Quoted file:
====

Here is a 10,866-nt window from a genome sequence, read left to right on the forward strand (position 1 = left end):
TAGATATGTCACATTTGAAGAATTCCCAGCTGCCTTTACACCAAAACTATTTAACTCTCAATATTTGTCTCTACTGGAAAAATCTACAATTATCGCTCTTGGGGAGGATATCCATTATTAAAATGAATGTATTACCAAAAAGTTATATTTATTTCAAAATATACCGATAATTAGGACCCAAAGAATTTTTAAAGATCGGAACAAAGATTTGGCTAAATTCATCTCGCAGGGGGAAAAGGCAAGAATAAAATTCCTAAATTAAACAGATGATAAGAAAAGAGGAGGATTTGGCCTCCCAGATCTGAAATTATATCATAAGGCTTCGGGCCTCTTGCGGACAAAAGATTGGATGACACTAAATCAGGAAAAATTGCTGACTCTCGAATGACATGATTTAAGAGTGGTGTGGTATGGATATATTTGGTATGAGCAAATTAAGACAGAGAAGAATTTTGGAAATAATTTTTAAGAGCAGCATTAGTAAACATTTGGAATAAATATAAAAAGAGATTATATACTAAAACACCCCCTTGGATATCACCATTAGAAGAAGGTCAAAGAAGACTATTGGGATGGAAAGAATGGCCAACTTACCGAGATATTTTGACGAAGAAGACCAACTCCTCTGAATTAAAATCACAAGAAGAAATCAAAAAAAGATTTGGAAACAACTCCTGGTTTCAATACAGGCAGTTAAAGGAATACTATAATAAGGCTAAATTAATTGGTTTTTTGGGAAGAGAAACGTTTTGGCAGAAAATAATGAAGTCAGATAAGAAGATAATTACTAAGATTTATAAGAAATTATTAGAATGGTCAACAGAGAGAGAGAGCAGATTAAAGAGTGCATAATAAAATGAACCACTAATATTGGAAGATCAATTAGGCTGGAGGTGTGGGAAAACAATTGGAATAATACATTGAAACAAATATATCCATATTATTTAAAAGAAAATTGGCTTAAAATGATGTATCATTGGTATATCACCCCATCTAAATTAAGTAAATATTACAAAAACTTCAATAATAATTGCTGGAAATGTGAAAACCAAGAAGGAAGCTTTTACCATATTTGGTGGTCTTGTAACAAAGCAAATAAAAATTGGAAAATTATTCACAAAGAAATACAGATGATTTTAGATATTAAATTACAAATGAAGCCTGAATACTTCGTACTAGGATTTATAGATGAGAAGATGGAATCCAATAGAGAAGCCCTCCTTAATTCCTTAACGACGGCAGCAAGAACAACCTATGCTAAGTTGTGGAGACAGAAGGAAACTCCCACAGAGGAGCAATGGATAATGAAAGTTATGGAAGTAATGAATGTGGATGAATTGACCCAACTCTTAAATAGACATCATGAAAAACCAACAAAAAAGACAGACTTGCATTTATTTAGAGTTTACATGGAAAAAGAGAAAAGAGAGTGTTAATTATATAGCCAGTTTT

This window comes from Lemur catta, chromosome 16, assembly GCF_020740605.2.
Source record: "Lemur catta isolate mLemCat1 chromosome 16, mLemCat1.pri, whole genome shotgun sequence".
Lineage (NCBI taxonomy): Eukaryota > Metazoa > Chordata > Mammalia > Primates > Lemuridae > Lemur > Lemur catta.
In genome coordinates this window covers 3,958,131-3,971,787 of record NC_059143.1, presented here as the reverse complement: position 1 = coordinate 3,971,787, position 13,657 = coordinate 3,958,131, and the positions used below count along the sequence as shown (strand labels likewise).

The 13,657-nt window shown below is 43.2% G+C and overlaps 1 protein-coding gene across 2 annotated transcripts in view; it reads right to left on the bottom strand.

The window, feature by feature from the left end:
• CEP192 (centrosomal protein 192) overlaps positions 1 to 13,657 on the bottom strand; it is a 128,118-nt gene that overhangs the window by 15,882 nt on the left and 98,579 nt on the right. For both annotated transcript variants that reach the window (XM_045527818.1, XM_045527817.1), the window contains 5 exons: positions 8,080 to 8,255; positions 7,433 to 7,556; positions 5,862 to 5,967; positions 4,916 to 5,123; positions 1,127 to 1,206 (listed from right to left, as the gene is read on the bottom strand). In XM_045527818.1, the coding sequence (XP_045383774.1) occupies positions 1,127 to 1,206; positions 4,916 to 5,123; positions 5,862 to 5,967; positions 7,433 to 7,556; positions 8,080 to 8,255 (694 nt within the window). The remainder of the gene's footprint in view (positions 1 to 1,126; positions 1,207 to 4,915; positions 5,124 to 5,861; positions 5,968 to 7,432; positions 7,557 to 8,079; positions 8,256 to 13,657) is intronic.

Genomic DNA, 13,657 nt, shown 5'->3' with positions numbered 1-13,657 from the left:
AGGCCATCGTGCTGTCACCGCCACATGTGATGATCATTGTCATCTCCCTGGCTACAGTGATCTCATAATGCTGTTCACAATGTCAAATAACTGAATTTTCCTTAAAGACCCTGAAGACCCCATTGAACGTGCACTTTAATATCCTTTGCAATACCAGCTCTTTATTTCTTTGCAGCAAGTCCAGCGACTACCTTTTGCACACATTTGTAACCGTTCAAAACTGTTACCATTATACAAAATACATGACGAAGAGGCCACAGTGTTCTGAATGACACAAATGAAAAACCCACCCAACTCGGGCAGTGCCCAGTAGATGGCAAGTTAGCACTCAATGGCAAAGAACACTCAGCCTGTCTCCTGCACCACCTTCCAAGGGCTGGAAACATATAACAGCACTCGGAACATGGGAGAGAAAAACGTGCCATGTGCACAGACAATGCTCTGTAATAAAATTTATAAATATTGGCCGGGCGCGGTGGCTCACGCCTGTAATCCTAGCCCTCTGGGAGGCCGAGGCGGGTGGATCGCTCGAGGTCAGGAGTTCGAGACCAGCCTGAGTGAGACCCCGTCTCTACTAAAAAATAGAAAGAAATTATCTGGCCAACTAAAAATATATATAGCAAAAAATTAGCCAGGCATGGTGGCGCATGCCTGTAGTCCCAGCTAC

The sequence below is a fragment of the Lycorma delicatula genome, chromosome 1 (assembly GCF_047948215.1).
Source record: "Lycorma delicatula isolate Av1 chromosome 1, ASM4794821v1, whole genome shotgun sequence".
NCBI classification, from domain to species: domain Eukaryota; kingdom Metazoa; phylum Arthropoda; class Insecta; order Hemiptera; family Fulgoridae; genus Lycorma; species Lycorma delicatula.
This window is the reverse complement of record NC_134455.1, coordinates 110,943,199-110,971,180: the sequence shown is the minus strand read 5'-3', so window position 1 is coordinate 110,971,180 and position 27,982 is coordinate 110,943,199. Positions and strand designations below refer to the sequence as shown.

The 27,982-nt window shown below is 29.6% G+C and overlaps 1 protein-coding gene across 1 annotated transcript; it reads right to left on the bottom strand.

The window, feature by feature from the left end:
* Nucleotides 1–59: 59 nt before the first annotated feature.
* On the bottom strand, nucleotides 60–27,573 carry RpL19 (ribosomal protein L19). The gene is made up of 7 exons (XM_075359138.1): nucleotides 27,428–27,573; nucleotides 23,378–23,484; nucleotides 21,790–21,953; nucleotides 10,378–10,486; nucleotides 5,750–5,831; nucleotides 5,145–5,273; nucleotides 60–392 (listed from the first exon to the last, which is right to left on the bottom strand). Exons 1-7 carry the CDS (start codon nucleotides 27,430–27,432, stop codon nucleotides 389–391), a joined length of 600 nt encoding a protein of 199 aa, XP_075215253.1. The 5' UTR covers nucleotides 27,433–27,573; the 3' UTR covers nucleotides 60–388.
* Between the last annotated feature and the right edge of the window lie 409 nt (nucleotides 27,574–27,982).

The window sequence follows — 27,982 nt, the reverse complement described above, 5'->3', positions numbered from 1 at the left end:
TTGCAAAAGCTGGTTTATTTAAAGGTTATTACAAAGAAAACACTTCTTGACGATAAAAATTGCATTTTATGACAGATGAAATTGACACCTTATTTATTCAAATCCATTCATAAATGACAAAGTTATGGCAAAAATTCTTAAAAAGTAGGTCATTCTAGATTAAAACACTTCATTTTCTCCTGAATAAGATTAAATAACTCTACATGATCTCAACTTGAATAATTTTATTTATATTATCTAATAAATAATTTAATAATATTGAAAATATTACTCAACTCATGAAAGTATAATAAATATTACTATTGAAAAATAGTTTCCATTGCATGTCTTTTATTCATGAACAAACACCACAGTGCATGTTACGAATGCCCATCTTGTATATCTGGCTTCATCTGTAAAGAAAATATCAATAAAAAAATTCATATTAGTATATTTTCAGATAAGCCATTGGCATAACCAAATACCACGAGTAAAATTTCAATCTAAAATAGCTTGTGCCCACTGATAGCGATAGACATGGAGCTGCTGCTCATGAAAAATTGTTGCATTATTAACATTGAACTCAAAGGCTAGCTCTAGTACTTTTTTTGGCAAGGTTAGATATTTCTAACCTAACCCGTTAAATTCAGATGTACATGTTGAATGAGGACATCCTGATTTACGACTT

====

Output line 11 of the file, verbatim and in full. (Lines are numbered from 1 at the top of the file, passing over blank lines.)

AGGCCATCGTGCTGTCACCGCCACATGTGATGATCATTGTCATCTCCCTGGCTACAGTGATCTCATAATGCTGTTCACAATGTCAAATAACTGAATTTTCCTTAAAGACCCTGAAGACCCCATTGAACGTGCACTTTAATATCCTTTGCAATACCAGCTCTTTATTTCTTTGCAGCAAGTCCAGCGACTACCTTTTGCACACATTTGTAACCGTTCAAAACTGTTACCATTATACAAAATACATGACGAAGAGGCCACAGTGTTCTGAATGACACAAATGAAAAACCCACCCAACTCGGGCAGTGCCCAGTAGATGGCAAGTTAGCACTCAATGGCAAAGAACACTCAGCCTGTCTCCTGCACCACCTTCCAAGGGCTGGAAACATATAACAGCACTCGGAACATGGGAGAGAAAAACGTGCCATGTGCACAGACAATGCTCTGTAATAAAATTTATAAATATTGGCCGGGCGCGGTGGCTCACGCCTGTAATCCTAGCCCTCTGGGAGGCCGAGGCGGGTGGATCGCTCGAGGTCAGGAGTTCGAGACCAGCCTGAGTGAGACCCCGTCTCTACTAAAAAATAGAAAGAAATTATCTGGCCAACTAAAAATATATATAGCAAAAAATTAGCCAGGCATGGTGGCGCATGCCTGTAGTCCCAGCTAC